I can go next week. Or, not at all. But, probably next week, because what is September without the purchase of some snazzy new notebooks and a dozen or so workhorse pens (I prefer Bic blue medium point).
Okay, so I AM a notebook nerd. I probably buy everyone on my gift list a blank book at least every other year, because I can’t help buying them and because to me, they would be a welcome gift. Tell me to stop!
I cleaned the boys’ rooms this week, partly in anticipation of company, partly as a way to acknowledge their absences.
Well, and in C’s case — in the service of hygiene. I was so relieved to discover a very old plate of pulled pork on his keyboard tray (oh god, it was gross!). Relieved, you ask? Well, yes, because that meant that there was not, in fact, as I temporarily supposed, a mouse corpse wedged between inaccessible joists behind the desk (mice take about two weeks for their stink to rot away).
With the cool air on Sunday (hallelujah, rain storm!), I could run the fans all day and refresh the whole upstairs.
I let this dinosaur have his way with the fruit bowl — in honor of days gone by. Some things I will save forever!
There are no known images of Eliza Lucas Pinckney, but here is a picture of a piece of her jewelry. It gives you a sense of the elite, wealthy class that she occupied. To put another way — this jewel-encrusted brooch gives you a sense of what slave labor could buy. So great was the hunger for the wealth produced by slaves in Charleston in the 1740’s, that the slave traders could barely keep up with demand (they got rich, too, by the way). In those days, as rice cultivation got underway and markets were favorable, Carolina was known for its ‘easy wealth’ — which is a little like Thomas Jefferson asserting that the harder he worked, the luckier he got!!
Yesterday, I came across a fantastic web page about Eliza Lucas Pinckney, located on the Clemson University website. There is even a picture of one of her descendants! And one of her garments. The page focuses on indigo, the slave contribution to the science and success of the commodity, and reveals some details about ELP’s slaves that I had yet to come across in my research. This is exciting.
Two books also came to my attention yesterday.
Two of my readers recommended the book by Patricia Klindienst called, “The Earth Knows My Name. Food, Culture, and Sustainability in the Gardens of Ethnic Americans.” It looks fascinating, and I know from what reader Jacqui Holmes shared with me in an email yesterday, that it includes some specifics about Eliza’s experiences with indigo (none of which was news to me, however).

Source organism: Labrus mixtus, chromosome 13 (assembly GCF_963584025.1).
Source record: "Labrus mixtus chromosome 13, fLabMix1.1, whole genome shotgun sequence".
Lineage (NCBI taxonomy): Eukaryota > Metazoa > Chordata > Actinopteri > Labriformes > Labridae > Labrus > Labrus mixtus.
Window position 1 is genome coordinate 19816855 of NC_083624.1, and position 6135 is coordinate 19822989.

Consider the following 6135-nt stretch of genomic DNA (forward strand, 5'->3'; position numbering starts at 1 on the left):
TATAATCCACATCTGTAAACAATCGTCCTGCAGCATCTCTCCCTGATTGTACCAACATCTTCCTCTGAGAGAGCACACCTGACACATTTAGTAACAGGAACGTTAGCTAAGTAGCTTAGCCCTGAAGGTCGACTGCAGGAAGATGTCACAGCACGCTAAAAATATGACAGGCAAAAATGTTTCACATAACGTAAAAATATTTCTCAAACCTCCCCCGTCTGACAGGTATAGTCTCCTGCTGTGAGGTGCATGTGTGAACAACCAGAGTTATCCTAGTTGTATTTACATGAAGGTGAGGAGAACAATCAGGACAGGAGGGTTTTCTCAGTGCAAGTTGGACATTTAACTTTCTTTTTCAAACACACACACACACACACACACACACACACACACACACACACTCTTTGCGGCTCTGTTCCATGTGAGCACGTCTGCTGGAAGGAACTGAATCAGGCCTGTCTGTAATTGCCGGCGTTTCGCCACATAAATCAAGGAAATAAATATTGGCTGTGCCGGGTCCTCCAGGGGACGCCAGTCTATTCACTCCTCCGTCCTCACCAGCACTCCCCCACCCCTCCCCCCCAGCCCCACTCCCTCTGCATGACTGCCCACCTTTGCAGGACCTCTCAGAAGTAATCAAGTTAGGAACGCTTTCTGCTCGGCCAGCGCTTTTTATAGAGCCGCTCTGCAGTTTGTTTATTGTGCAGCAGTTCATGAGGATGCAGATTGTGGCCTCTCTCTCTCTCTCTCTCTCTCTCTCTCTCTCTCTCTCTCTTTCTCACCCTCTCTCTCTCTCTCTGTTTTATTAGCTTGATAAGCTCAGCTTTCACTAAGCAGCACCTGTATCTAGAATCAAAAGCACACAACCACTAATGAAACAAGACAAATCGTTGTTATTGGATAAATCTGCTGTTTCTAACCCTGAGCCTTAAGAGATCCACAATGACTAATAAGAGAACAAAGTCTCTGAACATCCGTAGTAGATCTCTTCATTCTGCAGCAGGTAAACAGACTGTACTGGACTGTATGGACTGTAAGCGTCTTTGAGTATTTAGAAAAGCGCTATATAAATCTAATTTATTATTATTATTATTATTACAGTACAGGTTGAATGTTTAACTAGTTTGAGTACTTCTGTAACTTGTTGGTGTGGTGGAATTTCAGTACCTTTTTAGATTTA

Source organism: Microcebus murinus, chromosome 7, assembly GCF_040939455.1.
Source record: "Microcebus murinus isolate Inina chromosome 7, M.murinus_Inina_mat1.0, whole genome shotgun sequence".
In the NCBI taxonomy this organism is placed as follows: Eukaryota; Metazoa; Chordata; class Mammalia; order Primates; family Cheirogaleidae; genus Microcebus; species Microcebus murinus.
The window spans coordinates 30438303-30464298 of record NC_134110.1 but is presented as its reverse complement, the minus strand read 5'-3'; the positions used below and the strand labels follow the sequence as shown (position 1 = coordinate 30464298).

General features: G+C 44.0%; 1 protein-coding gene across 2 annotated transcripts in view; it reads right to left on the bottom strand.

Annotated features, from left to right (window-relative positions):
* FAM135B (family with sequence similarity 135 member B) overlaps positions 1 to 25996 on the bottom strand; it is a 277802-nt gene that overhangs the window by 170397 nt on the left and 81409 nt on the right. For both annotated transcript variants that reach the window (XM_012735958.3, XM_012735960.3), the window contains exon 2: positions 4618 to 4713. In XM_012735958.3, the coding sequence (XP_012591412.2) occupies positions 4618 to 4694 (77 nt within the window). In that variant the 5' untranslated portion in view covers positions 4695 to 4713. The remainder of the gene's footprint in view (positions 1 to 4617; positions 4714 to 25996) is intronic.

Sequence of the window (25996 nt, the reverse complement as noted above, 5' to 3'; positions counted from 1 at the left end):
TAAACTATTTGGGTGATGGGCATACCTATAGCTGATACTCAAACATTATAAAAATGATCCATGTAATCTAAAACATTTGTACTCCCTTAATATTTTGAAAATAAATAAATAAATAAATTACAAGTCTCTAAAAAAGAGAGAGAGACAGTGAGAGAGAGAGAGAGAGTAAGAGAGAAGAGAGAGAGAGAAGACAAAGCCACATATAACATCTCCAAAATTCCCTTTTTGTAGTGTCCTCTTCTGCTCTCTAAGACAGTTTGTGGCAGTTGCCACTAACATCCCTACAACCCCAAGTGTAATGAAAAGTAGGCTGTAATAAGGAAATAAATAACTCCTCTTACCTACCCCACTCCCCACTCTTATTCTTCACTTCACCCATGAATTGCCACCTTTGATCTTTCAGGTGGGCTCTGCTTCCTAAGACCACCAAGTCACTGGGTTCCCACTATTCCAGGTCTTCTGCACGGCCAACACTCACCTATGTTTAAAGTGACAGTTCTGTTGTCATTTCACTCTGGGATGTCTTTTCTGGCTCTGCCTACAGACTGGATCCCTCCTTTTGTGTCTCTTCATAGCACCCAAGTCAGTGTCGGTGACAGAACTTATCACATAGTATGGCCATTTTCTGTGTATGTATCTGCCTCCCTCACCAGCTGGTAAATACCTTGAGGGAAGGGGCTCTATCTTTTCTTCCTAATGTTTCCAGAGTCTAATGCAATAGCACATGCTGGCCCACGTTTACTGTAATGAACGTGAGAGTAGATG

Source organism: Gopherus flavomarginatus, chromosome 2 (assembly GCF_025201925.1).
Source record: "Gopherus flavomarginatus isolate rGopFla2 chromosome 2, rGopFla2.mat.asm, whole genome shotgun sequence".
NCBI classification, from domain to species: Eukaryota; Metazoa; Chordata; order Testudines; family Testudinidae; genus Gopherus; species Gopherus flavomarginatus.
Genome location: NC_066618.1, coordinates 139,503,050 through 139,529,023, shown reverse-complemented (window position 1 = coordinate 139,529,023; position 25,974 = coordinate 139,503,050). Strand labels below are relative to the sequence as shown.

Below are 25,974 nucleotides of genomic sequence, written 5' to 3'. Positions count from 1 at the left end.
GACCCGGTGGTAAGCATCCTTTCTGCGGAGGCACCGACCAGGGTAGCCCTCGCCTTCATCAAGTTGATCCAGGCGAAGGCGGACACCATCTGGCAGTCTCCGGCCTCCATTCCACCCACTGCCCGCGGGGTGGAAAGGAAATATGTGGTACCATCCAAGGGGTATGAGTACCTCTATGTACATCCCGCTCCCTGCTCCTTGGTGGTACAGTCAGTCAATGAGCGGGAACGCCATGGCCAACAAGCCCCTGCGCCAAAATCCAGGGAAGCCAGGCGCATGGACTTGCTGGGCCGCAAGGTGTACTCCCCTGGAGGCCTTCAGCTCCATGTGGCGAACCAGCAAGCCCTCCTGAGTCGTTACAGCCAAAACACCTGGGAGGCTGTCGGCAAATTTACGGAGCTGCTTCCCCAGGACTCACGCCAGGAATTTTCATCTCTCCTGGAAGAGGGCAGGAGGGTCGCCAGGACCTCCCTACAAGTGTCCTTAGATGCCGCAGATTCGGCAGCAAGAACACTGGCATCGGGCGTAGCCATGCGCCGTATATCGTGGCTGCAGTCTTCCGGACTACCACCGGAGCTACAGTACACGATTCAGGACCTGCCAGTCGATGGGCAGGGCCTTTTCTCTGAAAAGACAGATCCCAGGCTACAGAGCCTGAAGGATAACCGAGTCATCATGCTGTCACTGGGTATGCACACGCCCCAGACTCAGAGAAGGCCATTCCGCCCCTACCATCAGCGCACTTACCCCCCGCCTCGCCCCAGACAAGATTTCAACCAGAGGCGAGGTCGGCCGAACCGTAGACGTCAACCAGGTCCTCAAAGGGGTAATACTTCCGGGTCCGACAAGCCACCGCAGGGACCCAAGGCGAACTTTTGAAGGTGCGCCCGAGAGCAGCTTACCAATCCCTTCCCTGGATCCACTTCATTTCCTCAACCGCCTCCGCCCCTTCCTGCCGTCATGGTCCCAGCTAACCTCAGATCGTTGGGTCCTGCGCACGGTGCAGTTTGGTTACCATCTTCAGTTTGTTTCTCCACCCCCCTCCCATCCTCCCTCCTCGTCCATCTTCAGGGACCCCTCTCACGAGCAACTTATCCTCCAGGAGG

The other book I’ve already ordered. It’s by Andrea Feeser and called “Red, White, and Black Make Blue. Indigo in the Fabric of Colonial South Carolina Life.”*
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On another note, I did a quick run up to Salem this morning. It was a good visit and traffic was a breeze, but I always come home a little spent and so I really ought to walk away from the screen right now, drink water, put on a fan, and sew for a while, just to collect myself. But I can’t help but going off, first, on a mini-rant.
My sister tried to convince me that Irish immigrants had it just as bad as African slaves.
No, no, and No!! I answered back.
My ancestors were reviled, yes, faced prejudice and economic hardship, yes… and what the English did to the Irish during the potato famine surely constituted genocide. But! So many differences. Even, knowing, as I do, how terribly the Irish were treated in the South in the mid-eighteenth century (in many cases, by the way, by the same landowners who were abusing and exploiting their slaves). Even having read letters by Southern mistresses asserting that they’d prefer ‘a lazy Negro to a slovenly Irish girl, any day of the week’. Even having read that sometimes Southern landowners employed the Irish for brutally exhausting labors specifically to avoid working AN ASSET (i.e. an African American bondsman) to death. Even learning, as I did yesterday, that Catholicism was outlawed in the colony in this period. Not the same at all. Just as one tiny example — being ripped off during indenture cannot possibly be considered comparable to being dehumanized into a piece of property.
Again (again!), I named the recent Atlantic article, “The Case for Reparations” (by Ta-Nehisi Coates) (I am thinking of making my boys’ second term tuitions contingent on reading this article). You could not possibly read that article and believe for a shred of a second that blacks and certain white immigrant groups got the same kind or degree of raw deals.
And speaking of being descended from Irish immigrants, two of whom were not here during the 250 years of slavery, Ta-Nehisi Coates specifically condemns taking the view that because our particular ancestors were not here during the ignominious slave years of American history, we are somehow exempt. We are not. Half my family tree was probably near-to starving in County Cork in the antebellum years. I am not exempt. My paternal great-grandfather fought for the Union. I am not exempt. As an American, how could I be?!
(I just ordered Coates’s memoir, too) (Whooa — big time spender here. ANOTHER reason to walk away from the screen).
* Book cover image used with permission of Clemson University